Generating passive income from UK dividend stocks is a good investing goal. I aim to do this by holding a mix of different stocks that pay out dividends at different times of the year. If I had some additional free cash right now to add to my portfolio, here are two companies that I’d be interested in.
A super supermarket
J Sainsbury (LSE:SBRY) is a ‘Big Four’ UK supermarket. As far as historical market share goes, it typically ranked as the second or third largest supermarket over the past few years. Tesco holds a strong leadership position around 27%, with Sainsbury’s and Asda vying for the next two spots on an average share around 15% each.
As far as its position as a UK dividend stock goes, Sainsbury’s has a track record of paying out income. Over the past decade, the dividend yield has averaged around the 4.5% level. Currently the yield is 4.18%, above the FTSE 100 average.
I think that the outlook for the company is strong, and should support the continuation of the dividend being paid. Underlying profit before tax for the 2020/21 fiscal year was down 39%. However, most of this drag was due to Covid-19-related costs, totalling around £485m. This was a lot, but mainly comprised one-off costs, so I’m not concerned for the future about this.
Strong growth was seen in online orders, up 102%. As a result, this helped generate free cash flow of £784m, enabling the payment of the dividend.
One risk with this UK dividend stock is its slim profit margins. Should key suppliers see higher costs due to Brexit or the pandemic, then Sainsbury’s could see its profitability under threat.
UK dividend stock ahoy
A second UK dividend stock I’d look to buy is Admiral Group (LSE:ADM). The insurance company has a strong presence in the UK, mainly focusing on the car and home insurance space.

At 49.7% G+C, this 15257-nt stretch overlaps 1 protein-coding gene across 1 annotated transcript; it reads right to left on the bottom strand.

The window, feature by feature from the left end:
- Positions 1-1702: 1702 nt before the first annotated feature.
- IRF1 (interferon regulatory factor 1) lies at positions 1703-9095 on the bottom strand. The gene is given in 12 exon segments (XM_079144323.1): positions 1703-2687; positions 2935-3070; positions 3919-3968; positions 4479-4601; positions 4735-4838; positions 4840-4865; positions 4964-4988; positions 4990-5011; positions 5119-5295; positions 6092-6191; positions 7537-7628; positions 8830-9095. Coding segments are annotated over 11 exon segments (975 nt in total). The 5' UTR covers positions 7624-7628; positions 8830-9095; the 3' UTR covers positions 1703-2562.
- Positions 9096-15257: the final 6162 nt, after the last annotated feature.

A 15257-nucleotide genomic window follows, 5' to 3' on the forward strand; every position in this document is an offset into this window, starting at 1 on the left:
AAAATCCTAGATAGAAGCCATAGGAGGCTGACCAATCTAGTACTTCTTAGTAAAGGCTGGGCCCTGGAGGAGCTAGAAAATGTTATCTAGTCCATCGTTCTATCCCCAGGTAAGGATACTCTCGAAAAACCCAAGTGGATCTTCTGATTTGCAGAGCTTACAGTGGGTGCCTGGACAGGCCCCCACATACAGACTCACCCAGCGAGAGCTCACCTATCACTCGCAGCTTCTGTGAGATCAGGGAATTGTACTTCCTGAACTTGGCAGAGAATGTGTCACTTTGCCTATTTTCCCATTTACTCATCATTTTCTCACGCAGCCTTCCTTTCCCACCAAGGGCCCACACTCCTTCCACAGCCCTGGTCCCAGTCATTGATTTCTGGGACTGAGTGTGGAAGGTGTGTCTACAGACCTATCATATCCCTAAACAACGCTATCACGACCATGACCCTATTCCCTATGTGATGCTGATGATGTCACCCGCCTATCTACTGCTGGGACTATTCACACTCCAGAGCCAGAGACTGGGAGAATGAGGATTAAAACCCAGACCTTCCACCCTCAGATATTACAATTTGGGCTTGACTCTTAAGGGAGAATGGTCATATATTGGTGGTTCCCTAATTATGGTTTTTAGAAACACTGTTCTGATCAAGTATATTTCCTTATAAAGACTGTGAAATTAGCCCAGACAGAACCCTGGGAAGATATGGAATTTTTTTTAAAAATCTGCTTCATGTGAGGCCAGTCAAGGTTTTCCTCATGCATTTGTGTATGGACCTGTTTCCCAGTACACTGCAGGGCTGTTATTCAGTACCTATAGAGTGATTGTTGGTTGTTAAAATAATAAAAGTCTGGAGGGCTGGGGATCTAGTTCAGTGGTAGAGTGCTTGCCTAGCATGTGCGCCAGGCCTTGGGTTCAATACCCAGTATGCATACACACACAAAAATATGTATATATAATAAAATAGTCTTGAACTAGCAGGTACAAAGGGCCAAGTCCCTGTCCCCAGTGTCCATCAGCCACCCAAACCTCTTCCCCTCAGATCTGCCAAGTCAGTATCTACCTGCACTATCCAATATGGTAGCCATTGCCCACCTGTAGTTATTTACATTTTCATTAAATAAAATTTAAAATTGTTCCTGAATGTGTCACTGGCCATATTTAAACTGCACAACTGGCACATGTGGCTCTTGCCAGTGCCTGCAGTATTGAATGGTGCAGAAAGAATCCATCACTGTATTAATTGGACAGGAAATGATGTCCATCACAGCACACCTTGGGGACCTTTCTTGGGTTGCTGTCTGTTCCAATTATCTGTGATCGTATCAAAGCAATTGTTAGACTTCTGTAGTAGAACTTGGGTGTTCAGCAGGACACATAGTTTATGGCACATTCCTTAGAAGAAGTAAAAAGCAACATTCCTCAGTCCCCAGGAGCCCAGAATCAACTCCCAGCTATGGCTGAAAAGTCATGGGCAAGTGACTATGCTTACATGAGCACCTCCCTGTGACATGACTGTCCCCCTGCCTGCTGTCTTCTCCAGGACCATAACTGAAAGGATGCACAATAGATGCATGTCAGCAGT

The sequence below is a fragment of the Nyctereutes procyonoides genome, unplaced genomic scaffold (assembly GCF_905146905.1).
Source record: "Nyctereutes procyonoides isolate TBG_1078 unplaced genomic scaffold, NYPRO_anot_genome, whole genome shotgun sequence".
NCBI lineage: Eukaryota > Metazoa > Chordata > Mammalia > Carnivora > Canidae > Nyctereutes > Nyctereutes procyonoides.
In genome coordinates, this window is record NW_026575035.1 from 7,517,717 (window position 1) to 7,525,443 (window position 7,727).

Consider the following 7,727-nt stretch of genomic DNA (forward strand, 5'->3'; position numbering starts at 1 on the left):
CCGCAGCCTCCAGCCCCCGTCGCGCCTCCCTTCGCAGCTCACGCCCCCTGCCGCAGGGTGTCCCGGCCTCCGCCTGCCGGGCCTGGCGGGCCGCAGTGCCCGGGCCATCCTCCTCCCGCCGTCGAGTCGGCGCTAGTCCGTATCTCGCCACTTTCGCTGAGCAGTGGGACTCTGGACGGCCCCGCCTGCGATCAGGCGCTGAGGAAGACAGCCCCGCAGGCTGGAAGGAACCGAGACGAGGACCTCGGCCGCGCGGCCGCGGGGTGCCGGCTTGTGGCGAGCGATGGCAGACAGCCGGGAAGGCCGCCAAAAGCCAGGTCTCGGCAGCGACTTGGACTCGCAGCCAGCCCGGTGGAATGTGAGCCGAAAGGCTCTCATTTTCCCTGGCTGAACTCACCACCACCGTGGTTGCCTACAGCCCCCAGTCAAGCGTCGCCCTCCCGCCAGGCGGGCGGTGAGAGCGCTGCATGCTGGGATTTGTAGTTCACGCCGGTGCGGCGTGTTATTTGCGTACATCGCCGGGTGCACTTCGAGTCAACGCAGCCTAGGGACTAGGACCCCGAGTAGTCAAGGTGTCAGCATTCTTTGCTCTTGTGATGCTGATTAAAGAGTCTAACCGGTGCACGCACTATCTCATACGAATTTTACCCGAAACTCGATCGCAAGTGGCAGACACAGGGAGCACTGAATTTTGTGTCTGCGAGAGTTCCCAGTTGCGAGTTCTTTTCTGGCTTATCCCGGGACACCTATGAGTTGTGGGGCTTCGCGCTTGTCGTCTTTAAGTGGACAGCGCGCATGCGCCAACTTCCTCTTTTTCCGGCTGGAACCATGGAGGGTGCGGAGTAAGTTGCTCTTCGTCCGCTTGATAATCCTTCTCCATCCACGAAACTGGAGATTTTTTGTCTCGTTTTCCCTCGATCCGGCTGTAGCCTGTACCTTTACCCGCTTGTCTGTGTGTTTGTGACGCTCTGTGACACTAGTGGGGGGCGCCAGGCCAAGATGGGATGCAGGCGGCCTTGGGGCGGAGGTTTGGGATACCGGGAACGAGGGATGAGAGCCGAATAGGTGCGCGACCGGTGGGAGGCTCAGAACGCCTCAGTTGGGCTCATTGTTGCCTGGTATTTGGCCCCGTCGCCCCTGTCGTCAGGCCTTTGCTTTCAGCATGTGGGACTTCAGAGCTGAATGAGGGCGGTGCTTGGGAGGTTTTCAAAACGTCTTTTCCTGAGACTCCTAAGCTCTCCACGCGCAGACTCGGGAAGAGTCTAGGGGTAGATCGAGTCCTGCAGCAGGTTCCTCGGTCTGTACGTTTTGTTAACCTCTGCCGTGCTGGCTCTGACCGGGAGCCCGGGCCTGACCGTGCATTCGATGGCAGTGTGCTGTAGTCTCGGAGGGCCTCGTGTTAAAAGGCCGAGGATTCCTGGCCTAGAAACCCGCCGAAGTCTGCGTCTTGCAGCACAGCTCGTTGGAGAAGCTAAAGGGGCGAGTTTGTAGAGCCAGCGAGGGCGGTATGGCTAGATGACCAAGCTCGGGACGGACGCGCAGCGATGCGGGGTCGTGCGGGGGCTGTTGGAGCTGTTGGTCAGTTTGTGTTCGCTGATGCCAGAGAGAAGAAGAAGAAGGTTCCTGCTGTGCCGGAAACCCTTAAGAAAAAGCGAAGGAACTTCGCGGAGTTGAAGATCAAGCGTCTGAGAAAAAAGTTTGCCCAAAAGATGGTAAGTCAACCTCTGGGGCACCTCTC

It ticks the box for a UK dividend stock as its policy aims to pay out 65% of profits to investors. This should allow the company to always pay some form of dividend, as long as it makes a profit.
I think that profitability is not going to be an issue for Admiral going forward. The business model (of receiving insurance premiums) has been proven over time. Even during the global pandemic, financial performance wasn’t hampered. In fact, turnover modestly grew by 2% last year, with profit before tax up 21%.
Naturally, with fewer people driving, claims were lower in 2020 which helped boost profits. So one risk here is that as we return to some kind of normality, Admiral could see costs increase as more insurance claims (and payouts) arise. I’m also not a huge fan of the personal loans side of the business, given the risks in this space.
Overall, a dividend yield of 3.76% is healthy for a UK dividend stock, so I would look to buy Admiral on its merits.
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Jonathansmith1 does not hold shares in any stock mentioned. The Motley Fool UK has recommended Admiral Group. Views expressed on the companies mentioned in this article are those of the writer and therefore may differ from the official recommendations we make in our subscription services such as Share Advisor, Hidden Winners and Pro. Here at The Motley Fool we believe that considering a diverse range of insights makes us better investors.
Motley Fool UK 2021